When Decisions Matter.

When is a Guardianship Necessary?

A guardianship is a proceeding in which the court appoints an individual or entity to assist an “incapacitated person”, that is, an adult who cannot receive or evaluate information effectively or whose ability to communicate decisions is impaired so that their health, safety, rights or finances are at risk of harm. The circumstances under which a guardian may be appointed vary widely.

Guardianships are not reserved for “old” people who are suffering from dementia or Alzheimer’s, although many people with those conditions may be in need of a guardian. A guardianship may be necessary for an 18 year old suffering from a disabling injury or for a happily married 45 year old suffering with a sudden, debilitating illness.

Once a person reaches adulthood, (eighteen in Pennsylvania), no other person has the legal authority to make decisions for him or her. This is true even if the person is married. Therefore, if an individual is unable to make or communicate responsible decisions regarding his health, safety or finances, he or she may be in need of a guardian.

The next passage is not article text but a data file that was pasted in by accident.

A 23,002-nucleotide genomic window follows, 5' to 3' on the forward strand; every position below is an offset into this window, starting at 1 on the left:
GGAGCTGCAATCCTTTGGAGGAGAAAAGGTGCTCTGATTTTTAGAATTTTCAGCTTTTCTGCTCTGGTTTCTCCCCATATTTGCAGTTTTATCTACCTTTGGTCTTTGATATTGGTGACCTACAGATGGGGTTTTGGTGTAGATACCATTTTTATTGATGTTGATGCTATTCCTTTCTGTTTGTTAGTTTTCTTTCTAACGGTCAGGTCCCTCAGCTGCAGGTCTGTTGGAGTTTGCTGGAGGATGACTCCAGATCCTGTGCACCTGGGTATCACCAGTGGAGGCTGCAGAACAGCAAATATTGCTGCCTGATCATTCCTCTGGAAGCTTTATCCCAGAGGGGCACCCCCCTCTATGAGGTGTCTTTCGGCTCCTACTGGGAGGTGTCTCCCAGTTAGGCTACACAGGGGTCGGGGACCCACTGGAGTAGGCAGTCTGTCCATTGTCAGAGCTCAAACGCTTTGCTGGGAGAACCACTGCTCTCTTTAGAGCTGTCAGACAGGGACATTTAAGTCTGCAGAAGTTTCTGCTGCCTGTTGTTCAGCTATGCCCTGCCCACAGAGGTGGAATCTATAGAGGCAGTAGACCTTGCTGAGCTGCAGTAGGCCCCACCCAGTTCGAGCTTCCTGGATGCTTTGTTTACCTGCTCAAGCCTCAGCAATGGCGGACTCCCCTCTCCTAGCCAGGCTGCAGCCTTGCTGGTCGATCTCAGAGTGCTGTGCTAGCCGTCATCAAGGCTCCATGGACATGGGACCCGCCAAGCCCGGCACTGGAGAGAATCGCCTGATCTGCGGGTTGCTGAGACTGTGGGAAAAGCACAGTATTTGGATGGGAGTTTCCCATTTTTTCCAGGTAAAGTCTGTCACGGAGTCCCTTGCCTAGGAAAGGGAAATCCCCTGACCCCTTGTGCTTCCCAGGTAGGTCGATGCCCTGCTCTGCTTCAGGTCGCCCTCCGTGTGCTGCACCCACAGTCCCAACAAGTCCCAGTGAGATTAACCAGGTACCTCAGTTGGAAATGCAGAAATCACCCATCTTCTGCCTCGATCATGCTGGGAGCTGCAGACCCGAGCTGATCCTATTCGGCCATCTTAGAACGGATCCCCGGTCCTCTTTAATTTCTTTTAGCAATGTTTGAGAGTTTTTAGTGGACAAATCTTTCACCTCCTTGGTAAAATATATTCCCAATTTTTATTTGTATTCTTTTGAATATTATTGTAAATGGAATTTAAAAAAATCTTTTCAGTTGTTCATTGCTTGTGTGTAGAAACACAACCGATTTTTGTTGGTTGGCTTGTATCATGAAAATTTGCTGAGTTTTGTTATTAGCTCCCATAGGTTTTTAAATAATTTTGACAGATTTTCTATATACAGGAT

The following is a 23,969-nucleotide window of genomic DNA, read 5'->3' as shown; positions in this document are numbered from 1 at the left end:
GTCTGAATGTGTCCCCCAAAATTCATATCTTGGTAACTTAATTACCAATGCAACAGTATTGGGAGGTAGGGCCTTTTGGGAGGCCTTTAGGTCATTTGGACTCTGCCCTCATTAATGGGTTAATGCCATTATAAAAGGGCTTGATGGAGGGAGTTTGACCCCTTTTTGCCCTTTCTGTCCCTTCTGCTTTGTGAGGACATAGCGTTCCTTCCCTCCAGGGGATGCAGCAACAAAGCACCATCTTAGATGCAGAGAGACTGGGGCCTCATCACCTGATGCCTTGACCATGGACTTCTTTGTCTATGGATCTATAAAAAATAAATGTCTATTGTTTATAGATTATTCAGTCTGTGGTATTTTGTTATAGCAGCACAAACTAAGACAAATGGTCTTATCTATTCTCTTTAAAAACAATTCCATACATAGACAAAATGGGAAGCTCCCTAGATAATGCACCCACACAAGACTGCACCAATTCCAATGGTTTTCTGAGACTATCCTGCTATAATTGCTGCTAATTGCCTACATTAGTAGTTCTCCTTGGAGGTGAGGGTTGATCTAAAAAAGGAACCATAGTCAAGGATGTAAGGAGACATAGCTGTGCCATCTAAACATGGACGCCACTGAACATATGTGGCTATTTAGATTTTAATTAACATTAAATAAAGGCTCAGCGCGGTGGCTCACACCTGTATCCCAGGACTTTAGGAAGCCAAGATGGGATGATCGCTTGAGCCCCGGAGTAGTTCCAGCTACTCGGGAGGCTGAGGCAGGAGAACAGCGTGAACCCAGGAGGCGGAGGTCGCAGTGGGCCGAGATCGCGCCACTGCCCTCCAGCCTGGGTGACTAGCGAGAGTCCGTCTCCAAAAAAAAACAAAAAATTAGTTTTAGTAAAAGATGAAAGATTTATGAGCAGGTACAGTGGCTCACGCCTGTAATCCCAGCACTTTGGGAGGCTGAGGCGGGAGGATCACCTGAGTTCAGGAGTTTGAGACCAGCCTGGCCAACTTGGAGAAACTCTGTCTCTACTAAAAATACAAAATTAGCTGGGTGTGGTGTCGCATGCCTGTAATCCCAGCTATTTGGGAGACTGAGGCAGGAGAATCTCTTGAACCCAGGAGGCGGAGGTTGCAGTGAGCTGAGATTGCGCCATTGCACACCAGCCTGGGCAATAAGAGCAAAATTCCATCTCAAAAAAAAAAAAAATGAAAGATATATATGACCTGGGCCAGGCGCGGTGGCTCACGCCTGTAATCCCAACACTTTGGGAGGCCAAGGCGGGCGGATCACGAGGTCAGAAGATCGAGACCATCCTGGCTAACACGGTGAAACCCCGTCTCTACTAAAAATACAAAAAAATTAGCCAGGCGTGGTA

One does not have to be totally incapacitated to need a guardian. The court is required to determine what abilities the person has, and can only appoint a guardian to assist in those areas in which the individual needs help. A guardian who is appointed to assist with a specific objective is called a “limited guardian”. A guardian who is given broad authority to act for the incapacitated individual is called a “plenary guardian”. A guardian can be appointed just to make personal decisions or just to make financial decisions, or both.

Even if a person is incapacitated, a guardian may not be needed if he or she has done the proper advanced planning. A person who is competent, that is, not incapacitated, may execute a durable power of attorney. This documents allows the person to appoint an agent, known as an “attorney in fact”, to manage his or her affairs and make medical, financial and certain other personal decisions for him or her. Done properly, and prior to incapacity, a power of attorney can often take the place of a guardianship when the need for one arises.

When Decisions Matter, contact our Estate Planning Attorneys with questions about guardianships, powers of attorney, or other disability planning measures.

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